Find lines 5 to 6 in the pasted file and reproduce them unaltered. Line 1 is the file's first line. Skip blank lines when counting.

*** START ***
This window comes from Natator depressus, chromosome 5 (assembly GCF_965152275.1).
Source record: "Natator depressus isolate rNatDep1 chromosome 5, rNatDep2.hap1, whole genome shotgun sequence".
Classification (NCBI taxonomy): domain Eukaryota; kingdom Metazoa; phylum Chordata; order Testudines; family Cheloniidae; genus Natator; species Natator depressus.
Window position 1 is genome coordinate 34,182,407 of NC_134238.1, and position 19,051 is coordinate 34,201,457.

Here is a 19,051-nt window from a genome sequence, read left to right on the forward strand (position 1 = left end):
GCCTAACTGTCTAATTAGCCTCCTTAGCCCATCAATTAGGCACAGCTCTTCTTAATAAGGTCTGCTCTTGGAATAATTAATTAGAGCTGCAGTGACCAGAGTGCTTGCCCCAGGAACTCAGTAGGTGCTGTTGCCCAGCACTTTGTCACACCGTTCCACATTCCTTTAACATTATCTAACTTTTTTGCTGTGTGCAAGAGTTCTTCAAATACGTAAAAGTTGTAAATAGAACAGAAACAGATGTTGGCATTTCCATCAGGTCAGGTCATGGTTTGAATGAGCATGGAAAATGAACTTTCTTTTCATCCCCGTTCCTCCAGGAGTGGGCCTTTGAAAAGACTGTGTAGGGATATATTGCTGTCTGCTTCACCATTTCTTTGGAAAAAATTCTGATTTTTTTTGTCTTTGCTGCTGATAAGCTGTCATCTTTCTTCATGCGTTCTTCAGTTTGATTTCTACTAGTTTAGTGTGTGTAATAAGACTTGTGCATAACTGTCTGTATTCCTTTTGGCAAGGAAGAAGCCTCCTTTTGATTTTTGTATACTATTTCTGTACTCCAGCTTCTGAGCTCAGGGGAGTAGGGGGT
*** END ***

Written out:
Here is a 19,051-nt window from a genome sequence, read left to right on the forward strand (position 1 = left end):
GCCTAACTGTCTAATTAGCCTCCTTAGCCCATCAATTAGGCACAGCTCTTCTTAATAAGGTCTGCTCTTGGAATAATTAATTAGAGCTGCAGTGACCAGAGTGCTTGCCCCAGGAACTCAGTAGGTGCTGTTGCCCAGCACTTTGTCACACCGTTCCACATTCCTTTAACATTATCTAACTTTTTTGCTGTGTGCAAGAGTTCTTCAAATACGTAAAAGTTGTAAATAGAACAGAAACAGATGTTGGCATTTCCATCAGGTCAGGTCATGGTTTGAATGAGCATGGAAAATGAACTTTCTTTTCATCCCCGTTCCTCCAGGAGTGGGCCTTTGAAAAGACTGTGTAGGGATATATTGCTGTCTGCTTCACCATTTCTTTGGAAAAAATTCTGATTTTTTTTGTCTTTGCTGCTGATAAGCTGTCATCTTTCTTCATGCGTTCTTCAGTTTGATTTCTACTAGTTTAGTGTGTGTAATAAGACTTGTGCATAACTGTCTGTATTCCTTTTGGCAAGGAAGAAGCCTCCTTTTGATTTTTGTATACTATTTCTGTACTCCAGCTTCTGAGCTCAGGGGAGTAGGGGGT